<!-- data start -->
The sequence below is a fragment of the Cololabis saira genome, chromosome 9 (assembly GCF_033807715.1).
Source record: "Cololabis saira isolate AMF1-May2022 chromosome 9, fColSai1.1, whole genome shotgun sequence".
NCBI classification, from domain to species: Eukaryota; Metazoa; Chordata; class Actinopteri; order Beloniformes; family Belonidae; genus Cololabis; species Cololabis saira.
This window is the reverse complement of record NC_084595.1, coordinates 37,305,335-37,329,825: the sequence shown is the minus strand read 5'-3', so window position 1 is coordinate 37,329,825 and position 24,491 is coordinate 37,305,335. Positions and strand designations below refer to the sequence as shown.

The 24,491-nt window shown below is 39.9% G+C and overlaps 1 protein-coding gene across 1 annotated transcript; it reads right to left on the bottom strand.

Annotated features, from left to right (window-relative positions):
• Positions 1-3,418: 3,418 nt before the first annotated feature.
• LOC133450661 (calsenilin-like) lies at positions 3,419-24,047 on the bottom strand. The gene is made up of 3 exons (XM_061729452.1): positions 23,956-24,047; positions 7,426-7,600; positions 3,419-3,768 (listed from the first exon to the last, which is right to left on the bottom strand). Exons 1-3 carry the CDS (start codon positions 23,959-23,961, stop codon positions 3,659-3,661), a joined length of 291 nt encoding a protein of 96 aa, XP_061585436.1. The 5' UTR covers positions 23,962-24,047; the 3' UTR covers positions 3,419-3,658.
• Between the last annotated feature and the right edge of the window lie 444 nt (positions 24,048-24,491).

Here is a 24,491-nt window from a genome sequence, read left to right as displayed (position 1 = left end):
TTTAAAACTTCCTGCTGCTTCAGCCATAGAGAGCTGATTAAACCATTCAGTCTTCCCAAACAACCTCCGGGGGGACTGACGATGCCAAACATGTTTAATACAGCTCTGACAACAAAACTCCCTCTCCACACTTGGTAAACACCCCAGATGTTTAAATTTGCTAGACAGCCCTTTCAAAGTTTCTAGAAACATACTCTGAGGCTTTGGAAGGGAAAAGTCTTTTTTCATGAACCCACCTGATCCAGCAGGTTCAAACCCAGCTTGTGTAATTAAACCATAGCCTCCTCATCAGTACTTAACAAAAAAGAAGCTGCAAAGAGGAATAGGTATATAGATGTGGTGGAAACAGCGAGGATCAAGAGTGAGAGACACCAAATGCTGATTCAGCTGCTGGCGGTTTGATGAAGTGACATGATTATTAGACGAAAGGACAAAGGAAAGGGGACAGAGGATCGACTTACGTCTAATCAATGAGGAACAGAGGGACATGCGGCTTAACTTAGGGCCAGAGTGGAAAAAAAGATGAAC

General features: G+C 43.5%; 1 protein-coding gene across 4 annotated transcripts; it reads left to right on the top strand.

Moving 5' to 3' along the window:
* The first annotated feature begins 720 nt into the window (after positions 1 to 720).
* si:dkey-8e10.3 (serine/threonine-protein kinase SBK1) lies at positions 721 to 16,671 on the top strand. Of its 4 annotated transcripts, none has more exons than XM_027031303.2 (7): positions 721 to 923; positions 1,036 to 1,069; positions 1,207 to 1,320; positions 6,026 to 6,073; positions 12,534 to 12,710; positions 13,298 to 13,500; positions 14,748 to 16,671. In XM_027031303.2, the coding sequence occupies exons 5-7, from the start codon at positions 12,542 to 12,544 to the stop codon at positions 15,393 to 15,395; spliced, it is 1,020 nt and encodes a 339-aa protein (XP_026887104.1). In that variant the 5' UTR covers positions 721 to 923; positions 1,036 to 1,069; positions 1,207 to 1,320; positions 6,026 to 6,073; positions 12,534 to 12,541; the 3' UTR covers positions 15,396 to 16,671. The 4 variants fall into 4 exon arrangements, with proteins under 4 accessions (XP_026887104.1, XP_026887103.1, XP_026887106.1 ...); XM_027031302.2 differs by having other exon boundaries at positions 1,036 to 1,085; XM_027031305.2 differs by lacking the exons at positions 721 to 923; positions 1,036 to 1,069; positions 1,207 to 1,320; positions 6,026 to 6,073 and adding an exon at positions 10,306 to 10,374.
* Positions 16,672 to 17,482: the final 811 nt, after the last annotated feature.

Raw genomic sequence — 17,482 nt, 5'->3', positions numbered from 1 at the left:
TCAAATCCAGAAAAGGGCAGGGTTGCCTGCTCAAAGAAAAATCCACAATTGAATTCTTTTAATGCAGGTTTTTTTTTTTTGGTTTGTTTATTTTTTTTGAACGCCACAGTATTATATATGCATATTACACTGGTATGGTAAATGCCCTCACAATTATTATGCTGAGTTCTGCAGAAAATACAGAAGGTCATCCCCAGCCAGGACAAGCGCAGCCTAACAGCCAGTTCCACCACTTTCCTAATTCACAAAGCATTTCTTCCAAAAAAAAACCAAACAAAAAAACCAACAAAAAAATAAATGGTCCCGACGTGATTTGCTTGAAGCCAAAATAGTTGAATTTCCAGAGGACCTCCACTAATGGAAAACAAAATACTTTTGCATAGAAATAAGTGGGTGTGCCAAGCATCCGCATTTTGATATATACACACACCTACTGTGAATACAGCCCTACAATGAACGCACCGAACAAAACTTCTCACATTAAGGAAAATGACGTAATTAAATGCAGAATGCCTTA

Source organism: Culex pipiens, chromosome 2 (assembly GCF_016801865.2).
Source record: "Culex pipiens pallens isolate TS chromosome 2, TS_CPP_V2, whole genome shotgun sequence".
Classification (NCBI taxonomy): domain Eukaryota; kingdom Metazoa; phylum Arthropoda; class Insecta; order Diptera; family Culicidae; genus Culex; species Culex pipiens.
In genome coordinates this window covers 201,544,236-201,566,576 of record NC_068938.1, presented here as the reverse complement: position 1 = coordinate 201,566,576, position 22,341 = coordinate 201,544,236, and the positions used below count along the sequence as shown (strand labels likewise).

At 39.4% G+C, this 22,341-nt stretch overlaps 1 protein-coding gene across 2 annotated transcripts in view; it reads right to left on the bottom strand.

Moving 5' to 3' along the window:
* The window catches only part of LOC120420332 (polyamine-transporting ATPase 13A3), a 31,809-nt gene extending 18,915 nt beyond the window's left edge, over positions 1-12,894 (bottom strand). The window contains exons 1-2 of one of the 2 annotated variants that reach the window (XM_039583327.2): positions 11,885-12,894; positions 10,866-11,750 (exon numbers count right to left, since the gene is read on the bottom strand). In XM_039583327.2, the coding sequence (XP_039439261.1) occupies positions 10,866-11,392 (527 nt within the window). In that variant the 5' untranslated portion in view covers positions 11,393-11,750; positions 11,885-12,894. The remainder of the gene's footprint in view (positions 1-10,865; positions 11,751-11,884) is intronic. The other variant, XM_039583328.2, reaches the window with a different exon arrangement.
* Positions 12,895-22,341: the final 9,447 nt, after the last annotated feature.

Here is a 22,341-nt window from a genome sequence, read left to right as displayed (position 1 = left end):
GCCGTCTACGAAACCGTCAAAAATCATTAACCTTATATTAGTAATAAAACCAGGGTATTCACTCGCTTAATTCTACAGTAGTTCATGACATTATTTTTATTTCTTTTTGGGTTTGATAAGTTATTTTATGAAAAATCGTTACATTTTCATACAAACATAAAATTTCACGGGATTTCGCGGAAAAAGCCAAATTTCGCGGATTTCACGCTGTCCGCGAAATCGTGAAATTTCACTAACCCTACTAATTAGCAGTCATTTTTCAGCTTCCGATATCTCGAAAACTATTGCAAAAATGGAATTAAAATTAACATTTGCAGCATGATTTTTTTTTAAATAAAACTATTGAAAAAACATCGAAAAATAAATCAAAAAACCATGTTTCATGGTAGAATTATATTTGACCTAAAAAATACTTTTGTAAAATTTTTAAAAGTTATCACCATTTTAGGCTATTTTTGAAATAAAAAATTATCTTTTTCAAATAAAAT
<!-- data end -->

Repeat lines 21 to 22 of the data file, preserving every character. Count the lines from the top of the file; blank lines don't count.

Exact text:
Classification (NCBI taxonomy): domain Eukaryota; kingdom Metazoa; phylum Arthropoda; class Insecta; order Diptera; family Culicidae; genus Culex; species Culex pipiens.
In genome coordinates this window covers 201,544,236-201,566,576 of record NC_068938.1, presented here as the reverse complement: position 1 = coordinate 201,566,576, position 22,341 = coordinate 201,544,236, and the positions used below count along the sequence as shown (strand labels likewise).